It’s not cheeky if it’s pre-schism, right? 😉 The following hymn, ‘Now Christ had mounted to the stars’ (Iam Christus astra ascenderat) comes from ‘New Hymnal’, which is a Carolingian replacement of the ‘Old Hymnal’. These hymnals originated from the incorporation of hymns at the canonical hours being incorporated into the Benedictine office.
The New Hymnal took the Old Hymnal’s place everywhere during the course of the 800s and 900s, save in Milan. Walsh & Husch argue that it originated in France. Its first appearance in England is in Durham in the mid-900s. The Pentecost hymn I have chosen was divided into three sections for Terce, Sext, and Nones. The translation is that of Walsh & Husch, 100 Latin Hymns from Ambrose to Aquinas, number 56 (pp. 185-187).
Now Christ had mounted to the stars,
returning to his former home,
the Holy Spirit to bestow
as promised by the Father’s gift.
That solemn day was dawning now
to which the globe had circled round
seven times its mystic number seven,
denoting now the blessed time.
On all, when that third hour had come,
the world in sudden thunder broke,
according to the apostles’ prayers
announcing God’s arrival here.
So downward from the Father’s light
the beauteous, fostering fire descends,
to fill the hearts that trust in Christ
with the burning impact of the word.
Men’s hearts are full, and feel the joy
as holy light is breathed on them;
their diverse voices harmonize
and tell of God’s glorious deeds.
From every race is gathered there
the Greek, Latin, barbarian,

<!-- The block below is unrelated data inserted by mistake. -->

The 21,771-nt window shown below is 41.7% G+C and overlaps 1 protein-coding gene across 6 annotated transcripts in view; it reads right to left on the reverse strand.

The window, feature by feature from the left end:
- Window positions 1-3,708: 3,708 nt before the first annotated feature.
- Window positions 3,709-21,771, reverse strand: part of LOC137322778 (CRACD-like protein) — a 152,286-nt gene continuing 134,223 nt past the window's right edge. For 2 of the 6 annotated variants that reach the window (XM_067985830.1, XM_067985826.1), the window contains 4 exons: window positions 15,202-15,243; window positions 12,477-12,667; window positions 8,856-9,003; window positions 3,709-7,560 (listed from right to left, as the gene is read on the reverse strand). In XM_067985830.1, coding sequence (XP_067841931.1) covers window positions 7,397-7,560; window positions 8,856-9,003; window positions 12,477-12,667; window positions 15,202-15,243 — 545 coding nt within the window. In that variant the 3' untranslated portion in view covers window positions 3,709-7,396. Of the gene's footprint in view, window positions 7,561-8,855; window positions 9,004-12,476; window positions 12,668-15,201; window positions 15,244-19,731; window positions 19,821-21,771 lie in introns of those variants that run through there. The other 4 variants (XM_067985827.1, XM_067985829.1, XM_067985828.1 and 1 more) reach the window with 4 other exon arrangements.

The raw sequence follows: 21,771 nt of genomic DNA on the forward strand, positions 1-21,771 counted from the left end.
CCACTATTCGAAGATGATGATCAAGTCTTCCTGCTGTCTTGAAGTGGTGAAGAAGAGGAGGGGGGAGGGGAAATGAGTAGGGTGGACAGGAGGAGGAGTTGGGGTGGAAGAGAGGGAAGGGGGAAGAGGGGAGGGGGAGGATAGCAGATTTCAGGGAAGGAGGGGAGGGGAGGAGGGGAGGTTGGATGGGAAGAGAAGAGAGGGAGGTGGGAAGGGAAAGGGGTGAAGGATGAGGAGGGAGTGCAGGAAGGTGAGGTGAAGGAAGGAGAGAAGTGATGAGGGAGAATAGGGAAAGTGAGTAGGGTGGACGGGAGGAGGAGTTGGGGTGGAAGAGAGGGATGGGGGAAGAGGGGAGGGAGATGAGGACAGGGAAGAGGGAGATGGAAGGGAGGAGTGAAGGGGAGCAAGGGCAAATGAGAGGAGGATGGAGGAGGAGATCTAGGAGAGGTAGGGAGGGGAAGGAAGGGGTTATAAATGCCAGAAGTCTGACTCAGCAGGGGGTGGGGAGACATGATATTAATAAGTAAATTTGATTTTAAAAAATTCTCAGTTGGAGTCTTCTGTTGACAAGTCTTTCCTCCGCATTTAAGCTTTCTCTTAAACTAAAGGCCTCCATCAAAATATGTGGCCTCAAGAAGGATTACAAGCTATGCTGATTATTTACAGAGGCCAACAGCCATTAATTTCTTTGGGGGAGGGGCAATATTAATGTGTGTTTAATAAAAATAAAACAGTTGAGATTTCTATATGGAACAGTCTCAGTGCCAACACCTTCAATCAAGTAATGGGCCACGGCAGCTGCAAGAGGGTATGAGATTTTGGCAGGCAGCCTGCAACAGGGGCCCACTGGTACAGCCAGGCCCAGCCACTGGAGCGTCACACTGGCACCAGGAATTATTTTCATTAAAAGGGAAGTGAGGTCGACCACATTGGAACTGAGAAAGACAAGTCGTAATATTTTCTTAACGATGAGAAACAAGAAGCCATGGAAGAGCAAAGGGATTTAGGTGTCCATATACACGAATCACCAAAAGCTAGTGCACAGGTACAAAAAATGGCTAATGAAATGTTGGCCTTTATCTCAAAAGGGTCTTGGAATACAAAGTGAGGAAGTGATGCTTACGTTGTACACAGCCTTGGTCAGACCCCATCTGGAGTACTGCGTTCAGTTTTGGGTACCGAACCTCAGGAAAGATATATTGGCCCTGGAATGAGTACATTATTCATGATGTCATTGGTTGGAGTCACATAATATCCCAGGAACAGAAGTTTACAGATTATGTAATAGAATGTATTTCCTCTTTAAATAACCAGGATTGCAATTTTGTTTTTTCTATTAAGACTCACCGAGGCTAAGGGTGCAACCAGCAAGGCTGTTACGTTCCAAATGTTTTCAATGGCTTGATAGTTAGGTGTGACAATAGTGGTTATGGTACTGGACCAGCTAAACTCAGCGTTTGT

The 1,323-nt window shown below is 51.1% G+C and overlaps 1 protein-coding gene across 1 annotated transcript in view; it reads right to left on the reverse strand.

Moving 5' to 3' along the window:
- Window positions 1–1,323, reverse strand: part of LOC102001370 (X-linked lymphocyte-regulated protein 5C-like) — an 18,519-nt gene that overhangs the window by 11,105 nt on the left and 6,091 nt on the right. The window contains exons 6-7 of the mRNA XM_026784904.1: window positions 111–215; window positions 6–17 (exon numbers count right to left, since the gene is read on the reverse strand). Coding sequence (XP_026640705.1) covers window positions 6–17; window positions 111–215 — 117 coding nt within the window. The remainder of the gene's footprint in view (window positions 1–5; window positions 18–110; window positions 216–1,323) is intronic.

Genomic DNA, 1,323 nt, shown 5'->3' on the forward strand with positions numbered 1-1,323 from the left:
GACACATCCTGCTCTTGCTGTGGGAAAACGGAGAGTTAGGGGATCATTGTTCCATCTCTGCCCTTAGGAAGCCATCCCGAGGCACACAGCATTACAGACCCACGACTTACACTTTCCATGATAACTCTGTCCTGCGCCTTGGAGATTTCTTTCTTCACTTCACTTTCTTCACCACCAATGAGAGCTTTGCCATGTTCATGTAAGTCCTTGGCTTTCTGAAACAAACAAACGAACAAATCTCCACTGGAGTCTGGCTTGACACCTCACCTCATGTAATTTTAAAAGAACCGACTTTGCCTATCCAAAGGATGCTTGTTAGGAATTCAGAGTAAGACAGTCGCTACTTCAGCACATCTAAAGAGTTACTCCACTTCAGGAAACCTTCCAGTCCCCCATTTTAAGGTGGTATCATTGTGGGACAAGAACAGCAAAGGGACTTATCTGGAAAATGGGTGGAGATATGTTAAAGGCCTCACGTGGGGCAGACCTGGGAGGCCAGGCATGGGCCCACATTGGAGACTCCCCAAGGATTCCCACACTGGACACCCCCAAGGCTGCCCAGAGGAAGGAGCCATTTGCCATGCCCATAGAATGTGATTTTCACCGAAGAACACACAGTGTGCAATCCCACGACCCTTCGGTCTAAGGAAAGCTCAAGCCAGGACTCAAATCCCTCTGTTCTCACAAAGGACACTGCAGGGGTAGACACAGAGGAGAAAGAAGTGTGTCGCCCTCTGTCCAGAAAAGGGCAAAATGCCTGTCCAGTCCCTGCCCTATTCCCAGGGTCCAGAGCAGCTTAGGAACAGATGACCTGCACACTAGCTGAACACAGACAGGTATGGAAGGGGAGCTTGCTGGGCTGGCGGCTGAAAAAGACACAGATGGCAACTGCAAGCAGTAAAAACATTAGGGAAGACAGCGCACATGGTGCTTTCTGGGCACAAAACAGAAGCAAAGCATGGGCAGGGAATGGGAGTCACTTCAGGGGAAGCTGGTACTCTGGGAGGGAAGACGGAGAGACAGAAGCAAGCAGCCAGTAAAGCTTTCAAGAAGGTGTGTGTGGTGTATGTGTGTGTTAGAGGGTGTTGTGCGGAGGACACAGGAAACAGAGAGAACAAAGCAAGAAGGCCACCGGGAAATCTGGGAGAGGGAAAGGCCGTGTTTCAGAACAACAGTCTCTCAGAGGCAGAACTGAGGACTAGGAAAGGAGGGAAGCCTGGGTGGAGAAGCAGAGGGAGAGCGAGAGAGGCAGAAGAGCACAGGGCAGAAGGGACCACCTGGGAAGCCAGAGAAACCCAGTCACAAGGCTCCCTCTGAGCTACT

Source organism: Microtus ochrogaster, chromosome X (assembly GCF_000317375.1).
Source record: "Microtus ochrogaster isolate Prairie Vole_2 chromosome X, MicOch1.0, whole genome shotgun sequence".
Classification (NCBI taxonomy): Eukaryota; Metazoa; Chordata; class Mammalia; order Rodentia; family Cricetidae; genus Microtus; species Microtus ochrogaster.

and to the astonishment of all
they speak in universal tongues.
The unbelieving crowd of Jews
being then possessed by lunacy
together shout: “Christ’s fosterlings
are belching, reeling with new wine!”
But Peter, wielding signs and powers,
confronts them, teaching them the truth,
that they are faithfless, telling lies,
with Joel his witness giving proof.
I enjoy this poetic retelling of Pentecost, especially with its emphasis on the missional empowerment of the Holy Spirit upon Christ’s Apostles. Growing up in the charismatic segment of Anglicanism, the emphasis I have often heard has been that of the spiritual gifts bestowed on them. This hymn certainly acknowledges the supernatural power of the Spirit upon the Apostles — ‘Peter, wielding signs and powers’ — but also, and importantly, upon the missional aspect of these gifts.
The Apostles were not given charismata of the Holy Spirit solely that they could walk closer with the Most Holy Trinity (although I do not doubt that such was the effect; Christ calls Him the Comforter in John, after all) but also so that they could bring many, of every tribe, tongue, and nation, into the mystical body of Christ, which is the Church.
I am also struck by the Carolingian love of … puzzles, of significances hidden in what we would consider insignificant details. Pentecost is fifty days after Easter. That, to the modern mind, is a matter of simple, straightforward mathematical fact. But to the Carolingians, mathematics was part of the mind of the God who ordered and sustained the universe. Pentecost is very nearly 7 times 7 days away from Easter — the perfect number squared. The mystical significance is that God does all things in his kairos, at the fullness of time.
I hope that you, too, enjoy this hymn! And a Happy Pentecost to my Eastern Orthodox friends!